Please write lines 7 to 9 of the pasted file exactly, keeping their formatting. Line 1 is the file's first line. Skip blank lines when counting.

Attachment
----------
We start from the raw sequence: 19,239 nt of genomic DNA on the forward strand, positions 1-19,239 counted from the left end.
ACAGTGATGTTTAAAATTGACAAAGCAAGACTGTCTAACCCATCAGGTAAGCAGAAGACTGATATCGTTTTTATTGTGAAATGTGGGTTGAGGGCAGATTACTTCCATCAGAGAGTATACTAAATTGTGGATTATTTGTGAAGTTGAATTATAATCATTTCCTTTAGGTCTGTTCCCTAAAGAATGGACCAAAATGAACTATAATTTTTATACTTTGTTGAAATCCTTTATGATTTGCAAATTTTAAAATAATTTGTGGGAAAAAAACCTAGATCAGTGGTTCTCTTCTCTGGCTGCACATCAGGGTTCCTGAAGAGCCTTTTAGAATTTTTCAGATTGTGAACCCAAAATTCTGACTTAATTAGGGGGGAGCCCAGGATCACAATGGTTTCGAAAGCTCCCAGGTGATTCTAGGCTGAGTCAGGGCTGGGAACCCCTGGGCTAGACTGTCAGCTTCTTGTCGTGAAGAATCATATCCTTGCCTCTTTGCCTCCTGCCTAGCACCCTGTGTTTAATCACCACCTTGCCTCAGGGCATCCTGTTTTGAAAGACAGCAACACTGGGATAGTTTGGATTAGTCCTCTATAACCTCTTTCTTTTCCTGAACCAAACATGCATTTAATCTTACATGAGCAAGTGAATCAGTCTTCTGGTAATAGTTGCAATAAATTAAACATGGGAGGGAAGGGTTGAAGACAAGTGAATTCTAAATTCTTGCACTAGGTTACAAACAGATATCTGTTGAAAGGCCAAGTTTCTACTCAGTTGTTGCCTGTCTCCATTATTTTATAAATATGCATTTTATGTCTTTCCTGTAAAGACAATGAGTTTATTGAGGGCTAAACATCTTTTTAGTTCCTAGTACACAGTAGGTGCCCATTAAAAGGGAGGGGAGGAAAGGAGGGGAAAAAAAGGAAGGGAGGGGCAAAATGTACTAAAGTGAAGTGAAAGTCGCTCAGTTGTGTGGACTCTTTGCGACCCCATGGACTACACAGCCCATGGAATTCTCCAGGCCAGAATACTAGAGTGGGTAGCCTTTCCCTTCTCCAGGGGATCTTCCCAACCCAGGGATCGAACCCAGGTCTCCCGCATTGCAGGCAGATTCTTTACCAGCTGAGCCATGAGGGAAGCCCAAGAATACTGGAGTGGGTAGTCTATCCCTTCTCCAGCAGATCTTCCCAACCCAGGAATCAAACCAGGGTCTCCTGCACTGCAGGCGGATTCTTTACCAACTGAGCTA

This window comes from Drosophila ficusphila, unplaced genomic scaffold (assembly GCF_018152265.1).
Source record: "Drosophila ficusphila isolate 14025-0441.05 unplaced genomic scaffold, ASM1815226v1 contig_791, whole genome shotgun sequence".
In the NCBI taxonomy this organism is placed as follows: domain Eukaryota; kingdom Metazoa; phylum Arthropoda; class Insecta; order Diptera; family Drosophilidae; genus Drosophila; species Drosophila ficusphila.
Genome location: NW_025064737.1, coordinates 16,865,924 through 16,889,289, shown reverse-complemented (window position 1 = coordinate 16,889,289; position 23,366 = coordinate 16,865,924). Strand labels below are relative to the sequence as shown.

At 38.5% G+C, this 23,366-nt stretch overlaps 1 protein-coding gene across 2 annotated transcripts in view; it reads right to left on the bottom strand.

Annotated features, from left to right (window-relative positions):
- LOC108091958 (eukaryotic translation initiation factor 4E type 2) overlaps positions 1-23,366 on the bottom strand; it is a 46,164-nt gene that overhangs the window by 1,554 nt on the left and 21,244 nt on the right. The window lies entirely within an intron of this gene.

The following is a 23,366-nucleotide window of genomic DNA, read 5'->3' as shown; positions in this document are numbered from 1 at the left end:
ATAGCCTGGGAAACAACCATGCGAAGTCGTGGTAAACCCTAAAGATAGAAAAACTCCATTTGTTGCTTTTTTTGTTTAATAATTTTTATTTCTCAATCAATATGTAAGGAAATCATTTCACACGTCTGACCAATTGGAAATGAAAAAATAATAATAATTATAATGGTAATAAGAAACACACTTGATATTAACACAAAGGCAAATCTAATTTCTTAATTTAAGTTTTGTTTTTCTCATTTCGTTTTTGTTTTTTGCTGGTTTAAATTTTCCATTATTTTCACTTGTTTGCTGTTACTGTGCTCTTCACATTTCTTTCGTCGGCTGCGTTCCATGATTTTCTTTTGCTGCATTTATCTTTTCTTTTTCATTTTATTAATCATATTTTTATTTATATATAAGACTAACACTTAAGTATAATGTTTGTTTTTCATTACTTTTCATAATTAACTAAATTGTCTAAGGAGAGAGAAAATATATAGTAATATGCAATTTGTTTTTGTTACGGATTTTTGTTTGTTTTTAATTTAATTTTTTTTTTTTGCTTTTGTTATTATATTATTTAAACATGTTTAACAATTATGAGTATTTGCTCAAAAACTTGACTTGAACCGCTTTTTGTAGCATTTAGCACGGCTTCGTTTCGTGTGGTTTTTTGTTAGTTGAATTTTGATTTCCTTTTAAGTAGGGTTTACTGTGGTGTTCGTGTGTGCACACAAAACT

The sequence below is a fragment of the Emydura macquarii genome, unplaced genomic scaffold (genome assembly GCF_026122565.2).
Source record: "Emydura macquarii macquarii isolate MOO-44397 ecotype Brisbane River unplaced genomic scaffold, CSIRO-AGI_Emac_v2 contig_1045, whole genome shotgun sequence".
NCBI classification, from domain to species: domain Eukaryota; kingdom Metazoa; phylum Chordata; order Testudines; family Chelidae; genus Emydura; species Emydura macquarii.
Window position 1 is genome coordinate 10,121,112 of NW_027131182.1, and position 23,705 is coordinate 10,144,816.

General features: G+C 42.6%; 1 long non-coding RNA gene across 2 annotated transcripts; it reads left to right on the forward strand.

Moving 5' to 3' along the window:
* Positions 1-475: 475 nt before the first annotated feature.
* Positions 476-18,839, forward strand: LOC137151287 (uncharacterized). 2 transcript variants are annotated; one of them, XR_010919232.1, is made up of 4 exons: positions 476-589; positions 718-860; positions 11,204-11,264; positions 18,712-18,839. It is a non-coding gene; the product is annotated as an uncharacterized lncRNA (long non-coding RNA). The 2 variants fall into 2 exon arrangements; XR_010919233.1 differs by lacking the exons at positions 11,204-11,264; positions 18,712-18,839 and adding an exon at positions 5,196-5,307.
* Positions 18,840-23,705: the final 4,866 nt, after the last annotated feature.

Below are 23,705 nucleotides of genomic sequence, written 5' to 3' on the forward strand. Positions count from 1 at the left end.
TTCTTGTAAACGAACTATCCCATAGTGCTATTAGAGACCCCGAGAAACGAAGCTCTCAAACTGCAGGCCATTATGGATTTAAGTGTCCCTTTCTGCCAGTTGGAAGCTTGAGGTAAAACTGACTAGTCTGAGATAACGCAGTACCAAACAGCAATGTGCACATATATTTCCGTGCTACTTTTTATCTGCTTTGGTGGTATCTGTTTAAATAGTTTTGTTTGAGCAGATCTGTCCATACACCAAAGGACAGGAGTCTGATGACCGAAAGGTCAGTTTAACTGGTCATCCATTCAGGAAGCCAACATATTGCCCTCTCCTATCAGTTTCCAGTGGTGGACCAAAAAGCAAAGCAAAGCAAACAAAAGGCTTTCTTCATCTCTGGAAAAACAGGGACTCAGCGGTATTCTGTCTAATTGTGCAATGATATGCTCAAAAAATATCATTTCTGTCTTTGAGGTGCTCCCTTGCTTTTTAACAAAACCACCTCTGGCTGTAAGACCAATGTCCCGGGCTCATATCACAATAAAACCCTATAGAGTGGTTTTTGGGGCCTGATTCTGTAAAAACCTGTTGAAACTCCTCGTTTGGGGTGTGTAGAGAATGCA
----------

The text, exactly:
At 38.5% G+C, this 23,366-nt stretch overlaps 1 protein-coding gene across 2 annotated transcripts in view; it reads right to left on the bottom strand.

Annotated features, from left to right (window-relative positions):
- LOC108091958 (eukaryotic translation initiation factor 4E type 2) overlaps positions 1-23,366 on the bottom strand; it is a 46,164-nt gene that overhangs the window by 1,554 nt on the left and 21,244 nt on the right. The window lies entirely within an intron of this gene.